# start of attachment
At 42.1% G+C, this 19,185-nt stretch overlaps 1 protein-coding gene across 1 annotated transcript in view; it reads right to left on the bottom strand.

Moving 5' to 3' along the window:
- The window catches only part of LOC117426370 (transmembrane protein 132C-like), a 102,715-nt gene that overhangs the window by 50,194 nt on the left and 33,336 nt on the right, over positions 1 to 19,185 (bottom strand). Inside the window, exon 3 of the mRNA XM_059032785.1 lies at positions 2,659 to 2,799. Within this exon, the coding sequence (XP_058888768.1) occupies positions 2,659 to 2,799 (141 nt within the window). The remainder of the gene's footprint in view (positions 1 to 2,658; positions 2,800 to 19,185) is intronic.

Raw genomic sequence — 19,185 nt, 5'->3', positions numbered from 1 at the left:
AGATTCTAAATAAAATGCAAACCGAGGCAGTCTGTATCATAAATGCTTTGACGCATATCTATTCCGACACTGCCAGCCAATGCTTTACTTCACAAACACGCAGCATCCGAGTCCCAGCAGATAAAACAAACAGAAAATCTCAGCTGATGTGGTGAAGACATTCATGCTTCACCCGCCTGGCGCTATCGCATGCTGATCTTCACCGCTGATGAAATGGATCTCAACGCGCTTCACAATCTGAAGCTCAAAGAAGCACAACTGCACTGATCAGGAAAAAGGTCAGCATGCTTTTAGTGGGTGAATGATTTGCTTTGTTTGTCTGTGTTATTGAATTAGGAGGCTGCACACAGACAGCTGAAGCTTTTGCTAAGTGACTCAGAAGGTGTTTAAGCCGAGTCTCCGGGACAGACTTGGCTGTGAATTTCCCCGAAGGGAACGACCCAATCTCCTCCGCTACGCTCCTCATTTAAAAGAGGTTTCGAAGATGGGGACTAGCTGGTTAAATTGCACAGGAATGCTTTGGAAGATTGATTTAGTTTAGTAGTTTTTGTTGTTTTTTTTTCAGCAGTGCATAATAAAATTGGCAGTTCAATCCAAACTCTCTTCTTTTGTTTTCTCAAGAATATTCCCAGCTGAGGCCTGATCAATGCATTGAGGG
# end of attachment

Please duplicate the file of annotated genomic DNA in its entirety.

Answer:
At 42.1% G+C, this 19,185-nt stretch overlaps 1 protein-coding gene across 1 annotated transcript in view; it reads right to left on the bottom strand.

Moving 5' to 3' along the window:
- The window catches only part of LOC117426370 (transmembrane protein 132C-like), a 102,715-nt gene that overhangs the window by 50,194 nt on the left and 33,336 nt on the right, over positions 1 to 19,185 (bottom strand). Inside the window, exon 3 of the mRNA XM_059032785.1 lies at positions 2,659 to 2,799. Within this exon, the coding sequence (XP_058888768.1) occupies positions 2,659 to 2,799 (141 nt within the window). The remainder of the gene's footprint in view (positions 1 to 2,658; positions 2,800 to 19,185) is intronic.

Raw genomic sequence — 19,185 nt, 5'->3', positions numbered from 1 at the left:
AGATTCTAAATAAAATGCAAACCGAGGCAGTCTGTATCATAAATGCTTTGACGCATATCTATTCCGACACTGCCAGCCAATGCTTTACTTCACAAACACGCAGCATCCGAGTCCCAGCAGATAAAACAAACAGAAAATCTCAGCTGATGTGGTGAAGACATTCATGCTTCACCCGCCTGGCGCTATCGCATGCTGATCTTCACCGCTGATGAAATGGATCTCAACGCGCTTCACAATCTGAAGCTCAAAGAAGCACAACTGCACTGATCAGGAAAAAGGTCAGCATGCTTTTAGTGGGTGAATGATTTGCTTTGTTTGTCTGTGTTATTGAATTAGGAGGCTGCACACAGACAGCTGAAGCTTTTGCTAAGTGACTCAGAAGGTGTTTAAGCCGAGTCTCCGGGACAGACTTGGCTGTGAATTTCCCCGAAGGGAACGACCCAATCTCCTCCGCTACGCTCCTCATTTAAAAGAGGTTTCGAAGATGGGGACTAGCTGGTTAAATTGCACAGGAATGCTTTGGAAGATTGATTTAGTTTAGTAGTTTTTGTTGTTTTTTTTTCAGCAGTGCATAATAAAATTGGCAGTTCAATCCAAACTCTCTTCTTTTGTTTTCTCAAGAATATTCCCAGCTGAGGCCTGATCAATGCATTGAGGG